Mon. Apr 22nd, 2024

Woman suing Texas over its abortion ban plans to move her embryos out of state

By 37ci3 Feb23,2024

the woman who to sue A Texas woman plans to transfer her frozen embryos out of state, fearing that Texas will end in vitro fertilization, after doctors told her she was dying when she delayed a medically necessary abortion, she told NBC News exclusively.

The move by Amanda Zurawski and her husband Josh at at least three fertility clinics in Alabama paused followed by in vitro fertilization treatments a judgment by the state Supreme Court found that embryos are human beings with the same legal protections as children, and that humans can be held liable for destroying them.

Zurawski, 36, said Thursday that she and her husband signed papers to transfer their embryos out of state because she fears Texas could follow Alabama’s lead and prevent her from starting the family she’s been trying to build for years.

“I don’t want them to be in a situation where a similar verdict is likely to happen,” she said of her embryos. “Everything about IVF is very worrying. It’s very scary. It’s very difficult, and sentences like this one in Alabama add another layer of fear and anxiety.

He added that he is concerned about the impact of the ruling on patients in Alabama.

“My heart breaks for every hopeful parent in Alabama and beyond, because this will not stop in Alabama. This will have a snowball effect,” he said.

Zurawski is one of the lead plaintiffs in the lawsuit against Texas, which challenges the state’s almost total abortion ban and seeks to give the state more discretion to intervene in the event of medical complications. Zurawski he said she nearly died in August 2022 when doctors refused to abort her when she was 18 weeks pregnant with catastrophic complications. In the end, Zuravsky’s health deteriorated and the doctors performed an abortion. But he developed serious infections that led to sepsis and sent him to the intensive care unit within three days, he said.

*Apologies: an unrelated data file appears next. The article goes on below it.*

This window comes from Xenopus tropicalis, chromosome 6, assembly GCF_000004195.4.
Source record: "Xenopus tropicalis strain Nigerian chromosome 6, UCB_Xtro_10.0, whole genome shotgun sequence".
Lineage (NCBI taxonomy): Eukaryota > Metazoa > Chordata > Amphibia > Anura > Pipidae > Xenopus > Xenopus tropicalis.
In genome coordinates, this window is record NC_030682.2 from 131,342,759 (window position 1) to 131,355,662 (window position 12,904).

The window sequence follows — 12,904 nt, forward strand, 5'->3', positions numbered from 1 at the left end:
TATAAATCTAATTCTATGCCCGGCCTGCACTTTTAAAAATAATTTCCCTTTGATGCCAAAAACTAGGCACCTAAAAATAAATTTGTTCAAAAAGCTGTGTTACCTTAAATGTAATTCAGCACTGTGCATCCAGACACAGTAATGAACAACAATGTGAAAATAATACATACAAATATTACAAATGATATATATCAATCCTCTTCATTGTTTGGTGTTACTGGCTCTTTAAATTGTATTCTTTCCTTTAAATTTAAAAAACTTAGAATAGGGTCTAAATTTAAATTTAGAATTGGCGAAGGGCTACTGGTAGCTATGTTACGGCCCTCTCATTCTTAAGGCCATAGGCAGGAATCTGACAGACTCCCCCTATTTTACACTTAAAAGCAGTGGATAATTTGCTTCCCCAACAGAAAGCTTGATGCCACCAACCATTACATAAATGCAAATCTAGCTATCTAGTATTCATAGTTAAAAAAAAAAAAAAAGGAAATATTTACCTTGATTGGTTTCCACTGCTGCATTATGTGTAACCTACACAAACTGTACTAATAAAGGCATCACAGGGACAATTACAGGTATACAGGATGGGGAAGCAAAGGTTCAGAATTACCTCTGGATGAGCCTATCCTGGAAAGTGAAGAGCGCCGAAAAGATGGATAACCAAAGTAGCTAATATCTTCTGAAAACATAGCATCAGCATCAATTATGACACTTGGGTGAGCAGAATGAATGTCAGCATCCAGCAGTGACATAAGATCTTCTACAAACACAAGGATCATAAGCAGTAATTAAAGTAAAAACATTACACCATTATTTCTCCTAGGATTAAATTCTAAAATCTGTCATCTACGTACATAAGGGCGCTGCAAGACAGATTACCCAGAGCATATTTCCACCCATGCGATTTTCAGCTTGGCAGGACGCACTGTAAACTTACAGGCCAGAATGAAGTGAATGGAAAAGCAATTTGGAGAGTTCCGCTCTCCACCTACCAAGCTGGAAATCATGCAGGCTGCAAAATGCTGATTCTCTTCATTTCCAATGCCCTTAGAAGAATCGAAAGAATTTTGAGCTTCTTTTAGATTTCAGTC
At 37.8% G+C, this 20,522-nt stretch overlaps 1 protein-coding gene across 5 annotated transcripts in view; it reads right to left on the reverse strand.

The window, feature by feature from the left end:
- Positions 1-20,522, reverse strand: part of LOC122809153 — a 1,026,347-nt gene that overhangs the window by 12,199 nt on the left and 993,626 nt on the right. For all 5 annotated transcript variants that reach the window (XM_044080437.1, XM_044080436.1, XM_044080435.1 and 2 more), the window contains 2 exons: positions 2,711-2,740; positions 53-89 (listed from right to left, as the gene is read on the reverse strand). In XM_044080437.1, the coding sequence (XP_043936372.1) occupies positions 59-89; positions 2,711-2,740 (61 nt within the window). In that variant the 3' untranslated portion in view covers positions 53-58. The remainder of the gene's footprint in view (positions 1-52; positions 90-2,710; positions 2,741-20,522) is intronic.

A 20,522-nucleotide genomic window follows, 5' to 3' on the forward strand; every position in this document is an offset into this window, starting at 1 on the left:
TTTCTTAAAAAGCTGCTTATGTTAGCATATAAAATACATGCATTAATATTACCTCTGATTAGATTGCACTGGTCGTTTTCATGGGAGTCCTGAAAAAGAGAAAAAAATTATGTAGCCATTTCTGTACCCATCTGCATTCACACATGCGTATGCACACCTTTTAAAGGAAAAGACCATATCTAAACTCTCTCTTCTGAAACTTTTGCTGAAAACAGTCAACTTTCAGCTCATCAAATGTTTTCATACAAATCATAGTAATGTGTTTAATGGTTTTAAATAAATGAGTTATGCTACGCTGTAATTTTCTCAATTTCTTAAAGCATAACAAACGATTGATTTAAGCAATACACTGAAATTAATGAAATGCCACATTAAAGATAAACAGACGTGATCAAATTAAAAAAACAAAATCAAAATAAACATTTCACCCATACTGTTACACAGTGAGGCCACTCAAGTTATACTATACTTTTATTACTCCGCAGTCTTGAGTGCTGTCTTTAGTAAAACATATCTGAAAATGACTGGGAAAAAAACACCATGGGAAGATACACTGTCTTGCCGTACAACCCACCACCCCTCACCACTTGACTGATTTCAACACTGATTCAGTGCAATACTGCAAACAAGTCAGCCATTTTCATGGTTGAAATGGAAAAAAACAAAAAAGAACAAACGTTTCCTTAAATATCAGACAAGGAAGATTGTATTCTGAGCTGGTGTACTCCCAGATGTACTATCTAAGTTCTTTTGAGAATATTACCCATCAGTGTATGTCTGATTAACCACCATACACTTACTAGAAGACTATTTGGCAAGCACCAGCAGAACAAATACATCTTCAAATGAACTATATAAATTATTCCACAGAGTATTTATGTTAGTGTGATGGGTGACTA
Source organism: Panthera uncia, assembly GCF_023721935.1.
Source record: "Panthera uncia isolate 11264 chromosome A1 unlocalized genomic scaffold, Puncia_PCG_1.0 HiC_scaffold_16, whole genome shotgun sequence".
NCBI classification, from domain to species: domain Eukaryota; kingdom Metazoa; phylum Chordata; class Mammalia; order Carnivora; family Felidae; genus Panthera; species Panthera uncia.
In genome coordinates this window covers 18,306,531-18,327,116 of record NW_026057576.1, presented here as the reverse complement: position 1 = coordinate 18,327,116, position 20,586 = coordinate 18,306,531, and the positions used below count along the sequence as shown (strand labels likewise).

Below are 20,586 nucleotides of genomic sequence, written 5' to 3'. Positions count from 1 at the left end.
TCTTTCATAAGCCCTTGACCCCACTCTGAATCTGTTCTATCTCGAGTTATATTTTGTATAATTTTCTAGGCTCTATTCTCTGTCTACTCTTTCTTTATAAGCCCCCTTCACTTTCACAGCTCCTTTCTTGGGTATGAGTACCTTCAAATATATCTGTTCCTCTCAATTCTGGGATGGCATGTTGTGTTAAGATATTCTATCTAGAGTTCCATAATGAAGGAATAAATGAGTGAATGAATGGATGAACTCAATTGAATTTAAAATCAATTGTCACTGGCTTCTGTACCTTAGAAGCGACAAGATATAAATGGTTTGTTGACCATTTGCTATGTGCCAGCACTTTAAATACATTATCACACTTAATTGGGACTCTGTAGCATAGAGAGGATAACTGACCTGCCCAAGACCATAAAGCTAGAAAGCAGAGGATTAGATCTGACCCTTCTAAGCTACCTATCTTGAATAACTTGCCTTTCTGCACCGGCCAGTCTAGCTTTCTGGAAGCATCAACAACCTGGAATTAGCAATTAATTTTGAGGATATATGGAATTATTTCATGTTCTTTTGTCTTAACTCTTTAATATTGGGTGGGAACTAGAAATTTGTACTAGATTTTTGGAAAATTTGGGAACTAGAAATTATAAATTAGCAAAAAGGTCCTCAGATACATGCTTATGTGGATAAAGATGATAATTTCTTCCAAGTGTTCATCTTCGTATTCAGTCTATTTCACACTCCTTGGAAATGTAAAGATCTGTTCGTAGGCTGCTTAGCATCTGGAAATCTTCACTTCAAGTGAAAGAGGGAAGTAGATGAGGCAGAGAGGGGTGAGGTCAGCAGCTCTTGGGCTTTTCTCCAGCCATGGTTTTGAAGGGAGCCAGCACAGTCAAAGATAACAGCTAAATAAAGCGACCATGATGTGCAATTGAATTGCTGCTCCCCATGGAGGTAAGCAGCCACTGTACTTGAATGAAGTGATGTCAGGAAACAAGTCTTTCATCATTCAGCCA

Since then, Zurawski and her husband have turned to in vitro fertilization and are hoping to have a baby via surrogate after doctors advised her not to try again. She said she went through three egg retrievals and currently has two frozen embryos.

But he said he worries Texas laws will once again affect his travel.

“It’s absolutely terrifying,” Zurawski said. “But it’s also very infuriating because the same people who supported the bans that nearly killed me are in the same camp and are now trying to make it harder for people like me to start a family.”

Zurawski said that shortly after the Alabama Supreme Court’s ruling, he investigated other clinics willing to take embryos as far away as Texas and companies willing to transport them. According to him, the process costs thousands of dollars.

“I think about people in Alabama who are thinking about doing the same thing, and it’s not an option for everybody,” he said. “IVF itself is very expensive. And then, adding an extra layer of potential need to transport them. It’s just another expense. It’s more logistics. It’s more of an unknown.”

Zurawski declined to say where he transferred his embryos.

“It’s to protect us,” he said of the decision not to disclose where the embryos will be transported. “This is to protect our embryos. This is to protect everyone who can participate in our family planning.”

Meanwhile, Elisabeth Smith, director of public policy at the Center for Reproductive Rights, which filed the lawsuit on behalf of Zurawski and several other plaintiffs, said the Alabama Supreme Court decision was “extremely troubling.”

“It undermines people’s ability to make their own family planning decisions through IVF,” Smith said. “It’s Roe v. Wade is part of the chaos that will ensue if it is repealed. The fact that politicians are at the helm instead of doctors is a crisis related to reproductive health.”

After the Supreme Court overturned Roe v. Wade in 2022, abortion was banned or severely restricted for several years. dozens of statesAccording to NBC News estimates.

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By 37ci3

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